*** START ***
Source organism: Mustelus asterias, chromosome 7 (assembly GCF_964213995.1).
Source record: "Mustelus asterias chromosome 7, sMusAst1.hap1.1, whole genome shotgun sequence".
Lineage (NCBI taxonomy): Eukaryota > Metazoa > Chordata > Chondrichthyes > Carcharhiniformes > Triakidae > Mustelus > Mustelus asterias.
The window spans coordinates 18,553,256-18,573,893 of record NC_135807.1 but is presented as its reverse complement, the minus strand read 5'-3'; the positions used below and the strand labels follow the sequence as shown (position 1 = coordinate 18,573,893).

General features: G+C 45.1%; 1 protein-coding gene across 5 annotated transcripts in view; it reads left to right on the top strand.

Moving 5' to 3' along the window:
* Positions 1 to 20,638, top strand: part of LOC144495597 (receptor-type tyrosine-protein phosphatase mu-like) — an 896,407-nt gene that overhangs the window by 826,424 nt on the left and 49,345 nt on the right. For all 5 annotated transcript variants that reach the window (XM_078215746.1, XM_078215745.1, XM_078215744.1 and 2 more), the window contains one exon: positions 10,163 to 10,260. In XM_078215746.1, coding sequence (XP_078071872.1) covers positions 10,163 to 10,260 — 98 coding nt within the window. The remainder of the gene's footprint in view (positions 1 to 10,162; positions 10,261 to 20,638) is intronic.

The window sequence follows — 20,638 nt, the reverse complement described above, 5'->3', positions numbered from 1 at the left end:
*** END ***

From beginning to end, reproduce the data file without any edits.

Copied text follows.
Source organism: Mustelus asterias, chromosome 7 (assembly GCF_964213995.1).
Source record: "Mustelus asterias chromosome 7, sMusAst1.hap1.1, whole genome shotgun sequence".
Lineage (NCBI taxonomy): Eukaryota > Metazoa > Chordata > Chondrichthyes > Carcharhiniformes > Triakidae > Mustelus > Mustelus asterias.
The window spans coordinates 18,553,256-18,573,893 of record NC_135807.1 but is presented as its reverse complement, the minus strand read 5'-3'; the positions used below and the strand labels follow the sequence as shown (position 1 = coordinate 18,573,893).

General features: G+C 45.1%; 1 protein-coding gene across 5 annotated transcripts in view; it reads left to right on the top strand.

Moving 5' to 3' along the window:
* Positions 1 to 20,638, top strand: part of LOC144495597 (receptor-type tyrosine-protein phosphatase mu-like) — an 896,407-nt gene that overhangs the window by 826,424 nt on the left and 49,345 nt on the right. For all 5 annotated transcript variants that reach the window (XM_078215746.1, XM_078215745.1, XM_078215744.1 and 2 more), the window contains one exon: positions 10,163 to 10,260. In XM_078215746.1, coding sequence (XP_078071872.1) covers positions 10,163 to 10,260 — 98 coding nt within the window. The remainder of the gene's footprint in view (positions 1 to 10,162; positions 10,261 to 20,638) is intronic.

The window sequence follows — 20,638 nt, the reverse complement described above, 5'->3', positions numbered from 1 at the left end: